Banks press RBI on repo, CRR

By : BS Reporter
Last Updated: Wed, Jan 16, 2013 03:51 hrs
RBI logo is pictured outside its head office in Mumbai

Bankers have requested the central bank to cut the repo rate by 50 basis points and the cash reserve ratio by 25 bps in the third quarter review of monetary policy scheduled on January 29.

They did so at a meeting between Reserve Bank of India (RBI) seniors and heads of banks in a pre-review consultation. All the RBI deputy governors were present.

RBI has not reduced the repo, at which it lends to banks, since April as inflation has stayed high. Market participants hope for at least a 25 bps cut, if not 50 bps. In less than a month, yields on the 10-year benchmark government bond have softened by 25-30 bps in anticipation.

The fall in wholesale price index inflation for December to 7.18 per cent from 7.24 per cent in November also gave hope for a cut.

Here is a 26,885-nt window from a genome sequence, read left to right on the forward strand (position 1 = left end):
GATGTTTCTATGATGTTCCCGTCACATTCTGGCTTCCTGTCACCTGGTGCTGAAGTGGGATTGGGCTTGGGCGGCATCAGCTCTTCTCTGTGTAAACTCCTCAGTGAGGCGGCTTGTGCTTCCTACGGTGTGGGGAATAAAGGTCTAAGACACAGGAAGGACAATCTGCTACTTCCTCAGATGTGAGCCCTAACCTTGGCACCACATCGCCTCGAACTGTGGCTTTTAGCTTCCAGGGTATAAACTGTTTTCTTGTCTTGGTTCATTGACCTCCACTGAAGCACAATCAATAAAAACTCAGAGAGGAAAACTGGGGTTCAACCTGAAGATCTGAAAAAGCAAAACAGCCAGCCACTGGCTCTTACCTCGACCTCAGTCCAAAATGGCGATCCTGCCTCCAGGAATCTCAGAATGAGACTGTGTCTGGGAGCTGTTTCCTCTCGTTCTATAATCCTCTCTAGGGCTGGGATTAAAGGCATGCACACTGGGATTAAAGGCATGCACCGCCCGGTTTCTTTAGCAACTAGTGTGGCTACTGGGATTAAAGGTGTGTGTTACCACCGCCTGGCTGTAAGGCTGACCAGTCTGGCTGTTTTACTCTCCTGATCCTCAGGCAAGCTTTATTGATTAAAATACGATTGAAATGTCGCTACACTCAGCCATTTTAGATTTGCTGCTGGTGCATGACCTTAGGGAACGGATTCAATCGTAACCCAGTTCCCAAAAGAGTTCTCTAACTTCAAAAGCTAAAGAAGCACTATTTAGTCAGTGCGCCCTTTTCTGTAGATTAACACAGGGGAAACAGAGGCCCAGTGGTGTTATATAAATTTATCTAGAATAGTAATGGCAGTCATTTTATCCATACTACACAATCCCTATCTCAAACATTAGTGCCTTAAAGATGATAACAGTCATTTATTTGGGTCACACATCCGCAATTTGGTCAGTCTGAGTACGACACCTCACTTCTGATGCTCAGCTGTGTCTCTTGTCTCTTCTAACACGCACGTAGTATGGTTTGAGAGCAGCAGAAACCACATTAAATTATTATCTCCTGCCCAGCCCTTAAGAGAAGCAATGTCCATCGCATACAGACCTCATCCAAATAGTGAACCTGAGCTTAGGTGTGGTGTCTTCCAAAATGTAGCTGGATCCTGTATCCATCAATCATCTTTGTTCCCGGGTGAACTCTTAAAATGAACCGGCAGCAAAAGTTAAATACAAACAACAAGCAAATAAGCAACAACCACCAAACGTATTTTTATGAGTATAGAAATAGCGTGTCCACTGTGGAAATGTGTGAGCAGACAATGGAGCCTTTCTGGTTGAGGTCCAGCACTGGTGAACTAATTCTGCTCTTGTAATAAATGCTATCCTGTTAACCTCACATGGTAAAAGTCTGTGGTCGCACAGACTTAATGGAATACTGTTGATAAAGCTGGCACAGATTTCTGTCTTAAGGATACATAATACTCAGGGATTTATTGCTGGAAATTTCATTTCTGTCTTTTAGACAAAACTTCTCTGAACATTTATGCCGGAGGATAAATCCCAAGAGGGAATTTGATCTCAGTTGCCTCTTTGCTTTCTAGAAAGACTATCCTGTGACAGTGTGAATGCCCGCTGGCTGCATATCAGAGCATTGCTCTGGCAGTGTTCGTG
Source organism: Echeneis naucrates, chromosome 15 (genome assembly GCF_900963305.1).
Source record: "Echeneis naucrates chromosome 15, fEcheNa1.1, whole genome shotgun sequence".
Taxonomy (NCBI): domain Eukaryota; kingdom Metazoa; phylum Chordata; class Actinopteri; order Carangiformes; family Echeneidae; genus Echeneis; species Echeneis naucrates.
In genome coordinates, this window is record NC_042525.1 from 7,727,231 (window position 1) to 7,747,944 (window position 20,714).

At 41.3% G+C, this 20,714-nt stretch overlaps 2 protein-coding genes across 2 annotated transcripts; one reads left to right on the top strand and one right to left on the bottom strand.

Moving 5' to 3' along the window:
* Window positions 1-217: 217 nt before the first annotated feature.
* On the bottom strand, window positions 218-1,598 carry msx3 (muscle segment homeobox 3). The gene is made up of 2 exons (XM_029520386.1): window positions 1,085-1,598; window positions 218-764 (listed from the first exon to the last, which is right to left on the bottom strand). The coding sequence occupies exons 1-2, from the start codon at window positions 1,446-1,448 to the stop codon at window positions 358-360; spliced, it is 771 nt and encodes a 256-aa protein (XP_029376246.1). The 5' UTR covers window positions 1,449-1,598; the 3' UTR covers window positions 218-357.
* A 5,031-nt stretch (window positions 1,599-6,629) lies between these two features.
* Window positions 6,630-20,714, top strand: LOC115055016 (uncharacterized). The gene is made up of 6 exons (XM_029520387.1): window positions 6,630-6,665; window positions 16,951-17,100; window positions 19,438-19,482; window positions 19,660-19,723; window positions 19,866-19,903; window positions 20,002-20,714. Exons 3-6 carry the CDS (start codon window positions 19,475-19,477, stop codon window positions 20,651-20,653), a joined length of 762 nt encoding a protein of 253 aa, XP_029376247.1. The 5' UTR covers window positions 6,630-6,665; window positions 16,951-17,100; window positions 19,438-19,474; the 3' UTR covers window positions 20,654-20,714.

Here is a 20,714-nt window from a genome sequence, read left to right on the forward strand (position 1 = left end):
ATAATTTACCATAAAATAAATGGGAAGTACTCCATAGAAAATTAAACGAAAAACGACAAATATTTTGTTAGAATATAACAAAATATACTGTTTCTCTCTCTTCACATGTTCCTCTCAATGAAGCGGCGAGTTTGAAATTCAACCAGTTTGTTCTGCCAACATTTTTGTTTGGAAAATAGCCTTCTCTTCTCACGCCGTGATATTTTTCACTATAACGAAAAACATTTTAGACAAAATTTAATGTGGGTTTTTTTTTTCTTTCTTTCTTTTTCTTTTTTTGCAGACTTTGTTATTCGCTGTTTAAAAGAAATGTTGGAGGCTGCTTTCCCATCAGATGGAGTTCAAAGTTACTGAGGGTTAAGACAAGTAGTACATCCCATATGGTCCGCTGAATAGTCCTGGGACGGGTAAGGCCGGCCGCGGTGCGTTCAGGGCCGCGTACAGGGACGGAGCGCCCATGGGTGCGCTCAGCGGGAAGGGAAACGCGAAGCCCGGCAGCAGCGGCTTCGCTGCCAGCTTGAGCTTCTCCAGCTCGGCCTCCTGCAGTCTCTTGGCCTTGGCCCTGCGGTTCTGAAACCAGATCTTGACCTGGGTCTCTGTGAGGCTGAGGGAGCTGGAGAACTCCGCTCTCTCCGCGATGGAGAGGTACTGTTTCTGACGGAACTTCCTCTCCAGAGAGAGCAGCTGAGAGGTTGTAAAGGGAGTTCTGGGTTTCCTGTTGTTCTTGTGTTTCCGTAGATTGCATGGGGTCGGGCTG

RBI officials were keen to know if banks would cut their lending rates if the repo was brought down but bankers said only a meaningful cut in the latter would impel them to reduce the former.

Some of the bankers expressed concern over the country’s high current account deficit (CAD), a possible hindrance for softer rates. The CAD for July-September widened to a record 5.4 per cent of GDP from 4.2 per cent during the same period last year and 3.9 per cent from the April-June quarter. The rise in the CAD to $22.3 billion from $16.4 bn was mainly due to a widening trade deficit and a slowing in remittances from Indians abroad.

Bankers also requested the central bank for more time to adhere to the high provisioning norms on standard restructured advances. During the half-yearly review of monetary policy, RBI asked banks to increase this provisioning from the existing two per cent to 2.75 per cent. An RBI committee, headed by B Mahapatra, had recommended abolition of the regulatory leeway given to banks for debt recast and suggested banks must classify a loan as a non-performing asset if restructured. At present, loans can remain classified as standard even if restructured, though the provisioning requirement increases.

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